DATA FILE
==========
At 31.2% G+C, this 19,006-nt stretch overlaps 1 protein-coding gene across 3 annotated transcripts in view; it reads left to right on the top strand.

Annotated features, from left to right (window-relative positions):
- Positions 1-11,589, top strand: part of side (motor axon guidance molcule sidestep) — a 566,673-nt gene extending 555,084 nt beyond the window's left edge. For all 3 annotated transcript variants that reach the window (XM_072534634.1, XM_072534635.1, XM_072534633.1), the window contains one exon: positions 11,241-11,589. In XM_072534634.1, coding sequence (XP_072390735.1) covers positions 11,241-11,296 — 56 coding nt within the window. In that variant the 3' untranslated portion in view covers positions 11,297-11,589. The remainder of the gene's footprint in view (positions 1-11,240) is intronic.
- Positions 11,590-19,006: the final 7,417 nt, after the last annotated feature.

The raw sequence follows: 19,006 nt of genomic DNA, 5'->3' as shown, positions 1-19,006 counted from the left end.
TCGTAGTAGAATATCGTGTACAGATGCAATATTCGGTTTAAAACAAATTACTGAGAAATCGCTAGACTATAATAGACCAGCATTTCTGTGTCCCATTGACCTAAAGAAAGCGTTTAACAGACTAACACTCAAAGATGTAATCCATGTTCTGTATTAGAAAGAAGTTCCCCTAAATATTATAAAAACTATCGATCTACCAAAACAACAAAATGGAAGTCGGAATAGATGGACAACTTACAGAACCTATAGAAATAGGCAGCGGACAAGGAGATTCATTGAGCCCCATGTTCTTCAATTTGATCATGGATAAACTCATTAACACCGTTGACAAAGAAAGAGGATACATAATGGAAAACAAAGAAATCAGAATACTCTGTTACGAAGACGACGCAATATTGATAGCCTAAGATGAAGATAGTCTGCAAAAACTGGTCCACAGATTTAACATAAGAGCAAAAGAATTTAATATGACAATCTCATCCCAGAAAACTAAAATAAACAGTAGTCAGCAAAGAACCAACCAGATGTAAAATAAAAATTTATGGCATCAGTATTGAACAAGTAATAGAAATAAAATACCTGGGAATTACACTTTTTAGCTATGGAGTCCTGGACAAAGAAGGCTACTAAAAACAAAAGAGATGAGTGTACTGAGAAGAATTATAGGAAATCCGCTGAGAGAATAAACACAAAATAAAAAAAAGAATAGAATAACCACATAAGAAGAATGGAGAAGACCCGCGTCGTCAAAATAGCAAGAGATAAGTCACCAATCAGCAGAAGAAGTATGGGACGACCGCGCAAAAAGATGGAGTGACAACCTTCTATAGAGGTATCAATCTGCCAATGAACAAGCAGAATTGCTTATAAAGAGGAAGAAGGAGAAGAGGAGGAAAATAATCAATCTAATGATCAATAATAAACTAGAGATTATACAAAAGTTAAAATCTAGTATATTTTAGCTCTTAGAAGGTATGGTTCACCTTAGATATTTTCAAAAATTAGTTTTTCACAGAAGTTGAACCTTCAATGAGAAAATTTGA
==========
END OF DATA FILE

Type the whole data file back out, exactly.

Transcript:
At 31.2% G+C, this 19,006-nt stretch overlaps 1 protein-coding gene across 3 annotated transcripts in view; it reads left to right on the top strand.

Annotated features, from left to right (window-relative positions):
- Positions 1-11,589, top strand: part of side (motor axon guidance molcule sidestep) — a 566,673-nt gene extending 555,084 nt beyond the window's left edge. For all 3 annotated transcript variants that reach the window (XM_072534634.1, XM_072534635.1, XM_072534633.1), the window contains one exon: positions 11,241-11,589. In XM_072534634.1, coding sequence (XP_072390735.1) covers positions 11,241-11,296 — 56 coding nt within the window. In that variant the 3' untranslated portion in view covers positions 11,297-11,589. The remainder of the gene's footprint in view (positions 1-11,240) is intronic.
- Positions 11,590-19,006: the final 7,417 nt, after the last annotated feature.

The raw sequence follows: 19,006 nt of genomic DNA, 5'->3' as shown, positions 1-19,006 counted from the left end.
TCGTAGTAGAATATCGTGTACAGATGCAATATTCGGTTTAAAACAAATTACTGAGAAATCGCTAGACTATAATAGACCAGCATTTCTGTGTCCCATTGACCTAAAGAAAGCGTTTAACAGACTAACACTCAAAGATGTAATCCATGTTCTGTATTAGAAAGAAGTTCCCCTAAATATTATAAAAACTATCGATCTACCAAAACAACAAAATGGAAGTCGGAATAGATGGACAACTTACAGAACCTATAGAAATAGGCAGCGGACAAGGAGATTCATTGAGCCCCATGTTCTTCAATTTGATCATGGATAAACTCATTAACACCGTTGACAAAGAAAGAGGATACATAATGGAAAACAAAGAAATCAGAATACTCTGTTACGAAGACGACGCAATATTGATAGCCTAAGATGAAGATAGTCTGCAAAAACTGGTCCACAGATTTAACATAAGAGCAAAAGAATTTAATATGACAATCTCATCCCAGAAAACTAAAATAAACAGTAGTCAGCAAAGAACCAACCAGATGTAAAATAAAAATTTATGGCATCAGTATTGAACAAGTAATAGAAATAAAATACCTGGGAATTACACTTTTTAGCTATGGAGTCCTGGACAAAGAAGGCTACTAAAAACAAAAGAGATGAGTGTACTGAGAAGAATTATAGGAAATCCGCTGAGAGAATAAACACAAAATAAAAAAAAGAATAGAATAACCACATAAGAAGAATGGAGAAGACCCGCGTCGTCAAAATAGCAAGAGATAAGTCACCAATCAGCAGAAGAAGTATGGGACGACCGCGCAAAAAGATGGAGTGACAACCTTCTATAGAGGTATCAATCTGCCAATGAACAAGCAGAATTGCTTATAAAGAGGAAGAAGGAGAAGAGGAGGAAAATAATCAATCTAATGATCAATAATAAACTAGAGATTATACAAAAGTTAAAATCTAGTATATTTTAGCTCTTAGAAGGTATGGTTCACCTTAGATATTTTCAAAAATTAGTTTTTCACAGAAGTTGAACCTTCAATGAGAAAATTTGA